Bountiful Mints

Mint is a useful and often overlooked culinary herb

| February/March 2004


Rats dislike peppermint so much that medieval rat catchers used it as a weapon. The battle plan: Soak rags in oil of peppermint and stuff the rags into all but a few of the resident rats’ holes. Then, turn ferrets loose on the rats, driving the varmints out the remaining open holes and into bags, to be drowned.

In contrast to rats, most humans find all things minty a delight. Dessert doesn’t get much fancier than an artful combination of chocolate and mint. And in even the most humble country cottage, a tired body can find comfort in a cup of peppermint tea, simply brewed from home-saved leaves.

We do ourselves a favor when we opt to "look after" a few mints, rather than banish them completely from our gardens.  

But a sprig can quickly turn into a forest, and there’s the rub. In 1629, John Parkinson was moved to lament this fact in his great book, A Garden of Pleasant Flowers. “The rootes runne creeping in the ground,” he warned, “and as the rest, will hardly be cleared out of a garden being once therein.”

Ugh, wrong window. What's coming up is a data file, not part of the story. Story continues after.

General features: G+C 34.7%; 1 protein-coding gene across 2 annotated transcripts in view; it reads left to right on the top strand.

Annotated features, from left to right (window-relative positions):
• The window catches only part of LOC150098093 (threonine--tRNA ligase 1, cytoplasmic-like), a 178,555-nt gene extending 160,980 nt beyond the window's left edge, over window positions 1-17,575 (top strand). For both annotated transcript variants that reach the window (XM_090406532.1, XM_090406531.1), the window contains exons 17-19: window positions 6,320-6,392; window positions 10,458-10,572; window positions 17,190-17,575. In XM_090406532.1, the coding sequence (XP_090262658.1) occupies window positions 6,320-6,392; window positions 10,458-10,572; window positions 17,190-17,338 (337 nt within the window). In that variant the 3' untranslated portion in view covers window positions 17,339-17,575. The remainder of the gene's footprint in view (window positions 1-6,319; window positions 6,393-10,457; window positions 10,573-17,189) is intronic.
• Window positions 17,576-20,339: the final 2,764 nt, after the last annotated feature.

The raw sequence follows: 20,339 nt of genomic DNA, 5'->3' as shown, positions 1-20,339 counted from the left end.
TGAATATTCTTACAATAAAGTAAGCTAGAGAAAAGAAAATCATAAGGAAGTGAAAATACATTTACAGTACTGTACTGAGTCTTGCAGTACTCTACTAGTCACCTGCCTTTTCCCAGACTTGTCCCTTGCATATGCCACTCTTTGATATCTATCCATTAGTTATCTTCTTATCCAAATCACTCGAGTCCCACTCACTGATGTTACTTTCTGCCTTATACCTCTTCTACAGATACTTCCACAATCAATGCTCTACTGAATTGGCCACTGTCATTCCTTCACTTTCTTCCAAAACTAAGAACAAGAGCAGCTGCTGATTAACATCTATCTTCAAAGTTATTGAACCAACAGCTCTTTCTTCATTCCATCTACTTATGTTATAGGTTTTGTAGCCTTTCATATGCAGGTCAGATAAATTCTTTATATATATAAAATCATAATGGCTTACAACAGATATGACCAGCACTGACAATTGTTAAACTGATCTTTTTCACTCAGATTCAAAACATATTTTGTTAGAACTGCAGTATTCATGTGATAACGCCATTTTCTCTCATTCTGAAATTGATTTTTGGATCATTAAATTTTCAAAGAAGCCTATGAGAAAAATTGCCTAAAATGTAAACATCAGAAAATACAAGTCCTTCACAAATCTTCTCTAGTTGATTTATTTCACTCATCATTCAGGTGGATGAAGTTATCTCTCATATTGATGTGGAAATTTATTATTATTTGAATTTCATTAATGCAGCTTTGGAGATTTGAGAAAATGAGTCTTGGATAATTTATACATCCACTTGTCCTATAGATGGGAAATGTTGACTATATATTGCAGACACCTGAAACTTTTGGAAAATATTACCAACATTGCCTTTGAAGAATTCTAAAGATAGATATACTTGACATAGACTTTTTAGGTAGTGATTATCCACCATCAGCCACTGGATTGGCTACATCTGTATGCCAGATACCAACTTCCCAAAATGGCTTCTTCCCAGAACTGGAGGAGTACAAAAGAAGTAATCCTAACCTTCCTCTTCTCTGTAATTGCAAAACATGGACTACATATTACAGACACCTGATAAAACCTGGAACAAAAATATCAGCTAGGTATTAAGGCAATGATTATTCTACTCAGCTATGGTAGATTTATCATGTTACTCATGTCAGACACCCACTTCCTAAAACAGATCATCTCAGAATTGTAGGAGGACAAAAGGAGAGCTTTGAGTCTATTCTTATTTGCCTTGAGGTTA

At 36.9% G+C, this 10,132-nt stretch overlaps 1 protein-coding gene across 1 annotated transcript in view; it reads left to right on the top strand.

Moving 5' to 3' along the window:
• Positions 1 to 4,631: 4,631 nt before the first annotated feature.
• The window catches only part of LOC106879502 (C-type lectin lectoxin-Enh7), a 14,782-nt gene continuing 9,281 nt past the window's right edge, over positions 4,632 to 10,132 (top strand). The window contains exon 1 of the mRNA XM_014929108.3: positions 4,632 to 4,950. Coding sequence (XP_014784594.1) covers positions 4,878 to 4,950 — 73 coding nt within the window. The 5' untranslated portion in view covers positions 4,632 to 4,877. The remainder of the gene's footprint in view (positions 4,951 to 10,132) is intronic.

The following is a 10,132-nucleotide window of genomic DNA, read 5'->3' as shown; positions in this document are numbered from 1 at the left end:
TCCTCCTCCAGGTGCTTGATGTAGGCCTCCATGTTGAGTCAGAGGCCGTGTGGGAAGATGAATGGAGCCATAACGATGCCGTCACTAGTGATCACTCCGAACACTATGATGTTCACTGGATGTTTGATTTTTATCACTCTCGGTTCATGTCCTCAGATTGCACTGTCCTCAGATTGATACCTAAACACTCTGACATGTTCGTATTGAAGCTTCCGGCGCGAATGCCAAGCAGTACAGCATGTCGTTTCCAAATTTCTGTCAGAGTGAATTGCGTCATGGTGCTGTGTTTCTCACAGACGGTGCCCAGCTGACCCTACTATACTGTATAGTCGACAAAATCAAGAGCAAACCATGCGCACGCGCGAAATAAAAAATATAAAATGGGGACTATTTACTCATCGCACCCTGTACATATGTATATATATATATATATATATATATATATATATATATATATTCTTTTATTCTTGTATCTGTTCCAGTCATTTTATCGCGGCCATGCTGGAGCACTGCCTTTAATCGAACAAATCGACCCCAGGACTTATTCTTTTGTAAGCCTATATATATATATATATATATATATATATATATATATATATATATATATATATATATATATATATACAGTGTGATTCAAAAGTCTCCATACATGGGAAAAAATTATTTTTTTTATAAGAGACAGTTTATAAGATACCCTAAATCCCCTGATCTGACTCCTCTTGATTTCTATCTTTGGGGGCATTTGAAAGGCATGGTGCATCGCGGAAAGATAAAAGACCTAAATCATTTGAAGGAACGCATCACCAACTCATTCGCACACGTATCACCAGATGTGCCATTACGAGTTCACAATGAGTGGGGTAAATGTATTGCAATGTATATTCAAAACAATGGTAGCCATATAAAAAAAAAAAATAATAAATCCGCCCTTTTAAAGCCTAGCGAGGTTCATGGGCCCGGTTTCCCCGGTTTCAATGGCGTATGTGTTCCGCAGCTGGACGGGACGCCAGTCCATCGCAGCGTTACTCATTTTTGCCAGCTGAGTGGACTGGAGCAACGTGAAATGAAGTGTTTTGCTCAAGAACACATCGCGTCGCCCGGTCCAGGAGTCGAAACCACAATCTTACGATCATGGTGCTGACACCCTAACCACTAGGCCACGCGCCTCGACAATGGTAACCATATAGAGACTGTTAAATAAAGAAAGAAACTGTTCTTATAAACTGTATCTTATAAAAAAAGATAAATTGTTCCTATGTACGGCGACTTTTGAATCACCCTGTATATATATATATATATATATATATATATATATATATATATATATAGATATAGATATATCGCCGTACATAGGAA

Maude Grieve, whose 1931 book A Modern Herbal gives us the rat tale, noted mint was universally esteemed by the ancients despite its invasive habits. Her study of old tomes found references to mint’s medicinal and culinary properties as far back as Pliny the Elder, a Roman naturalist who lived from 23 to 79 a.d. A practical Englishwoman, Grieve passed on to us mint’s medicinal uses, mostly associated with digestion — colic, stomach cramps, nausea and the like — as well as a few culinary possibilities. Her recipes include mint cake “made with flour and drippings or lard, flavoured with sugar and chopped fresh mint and rolled out thin.”

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